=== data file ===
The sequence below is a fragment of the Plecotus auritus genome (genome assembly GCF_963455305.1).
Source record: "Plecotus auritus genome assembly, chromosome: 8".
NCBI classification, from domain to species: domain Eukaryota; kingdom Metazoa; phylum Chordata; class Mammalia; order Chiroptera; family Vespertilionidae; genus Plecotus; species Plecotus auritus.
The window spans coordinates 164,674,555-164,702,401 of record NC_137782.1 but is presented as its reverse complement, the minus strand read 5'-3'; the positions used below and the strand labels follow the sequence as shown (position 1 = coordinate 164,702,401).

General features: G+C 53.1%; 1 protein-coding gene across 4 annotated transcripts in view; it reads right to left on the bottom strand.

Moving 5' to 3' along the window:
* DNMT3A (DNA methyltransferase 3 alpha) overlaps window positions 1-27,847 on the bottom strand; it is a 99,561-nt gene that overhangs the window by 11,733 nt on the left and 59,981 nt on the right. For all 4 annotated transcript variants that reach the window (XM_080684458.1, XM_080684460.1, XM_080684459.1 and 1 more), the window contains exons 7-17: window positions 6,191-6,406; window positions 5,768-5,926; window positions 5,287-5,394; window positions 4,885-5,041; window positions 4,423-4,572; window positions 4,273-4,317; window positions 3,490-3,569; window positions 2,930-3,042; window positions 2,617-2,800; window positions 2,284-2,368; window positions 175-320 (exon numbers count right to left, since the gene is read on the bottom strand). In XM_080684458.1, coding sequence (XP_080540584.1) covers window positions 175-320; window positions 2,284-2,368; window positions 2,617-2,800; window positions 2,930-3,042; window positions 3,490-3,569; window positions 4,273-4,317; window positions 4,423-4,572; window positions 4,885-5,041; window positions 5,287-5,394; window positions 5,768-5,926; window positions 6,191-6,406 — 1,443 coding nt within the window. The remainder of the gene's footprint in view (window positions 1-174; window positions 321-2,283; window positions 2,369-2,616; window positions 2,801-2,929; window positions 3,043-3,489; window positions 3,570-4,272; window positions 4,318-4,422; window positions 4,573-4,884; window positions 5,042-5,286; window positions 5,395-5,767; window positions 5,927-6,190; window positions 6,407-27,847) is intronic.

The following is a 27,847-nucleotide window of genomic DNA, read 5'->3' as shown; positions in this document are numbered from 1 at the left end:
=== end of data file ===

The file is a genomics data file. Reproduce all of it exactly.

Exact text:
The sequence below is a fragment of the Plecotus auritus genome (genome assembly GCF_963455305.1).
Source record: "Plecotus auritus genome assembly, chromosome: 8".
NCBI classification, from domain to species: domain Eukaryota; kingdom Metazoa; phylum Chordata; class Mammalia; order Chiroptera; family Vespertilionidae; genus Plecotus; species Plecotus auritus.
The window spans coordinates 164,674,555-164,702,401 of record NC_137782.1 but is presented as its reverse complement, the minus strand read 5'-3'; the positions used below and the strand labels follow the sequence as shown (position 1 = coordinate 164,702,401).

General features: G+C 53.1%; 1 protein-coding gene across 4 annotated transcripts in view; it reads right to left on the bottom strand.

Moving 5' to 3' along the window:
* DNMT3A (DNA methyltransferase 3 alpha) overlaps window positions 1-27,847 on the bottom strand; it is a 99,561-nt gene that overhangs the window by 11,733 nt on the left and 59,981 nt on the right. For all 4 annotated transcript variants that reach the window (XM_080684458.1, XM_080684460.1, XM_080684459.1 and 1 more), the window contains exons 7-17: window positions 6,191-6,406; window positions 5,768-5,926; window positions 5,287-5,394; window positions 4,885-5,041; window positions 4,423-4,572; window positions 4,273-4,317; window positions 3,490-3,569; window positions 2,930-3,042; window positions 2,617-2,800; window positions 2,284-2,368; window positions 175-320 (exon numbers count right to left, since the gene is read on the bottom strand). In XM_080684458.1, coding sequence (XP_080540584.1) covers window positions 175-320; window positions 2,284-2,368; window positions 2,617-2,800; window positions 2,930-3,042; window positions 3,490-3,569; window positions 4,273-4,317; window positions 4,423-4,572; window positions 4,885-5,041; window positions 5,287-5,394; window positions 5,768-5,926; window positions 6,191-6,406 — 1,443 coding nt within the window. The remainder of the gene's footprint in view (window positions 1-174; window positions 321-2,283; window positions 2,369-2,616; window positions 2,801-2,929; window positions 3,043-3,489; window positions 3,570-4,272; window positions 4,318-4,422; window positions 4,573-4,884; window positions 5,042-5,286; window positions 5,395-5,767; window positions 5,927-6,190; window positions 6,407-27,847) is intronic.

The following is a 27,847-nucleotide window of genomic DNA, read 5'->3' as shown; positions in this document are numbered from 1 at the left end: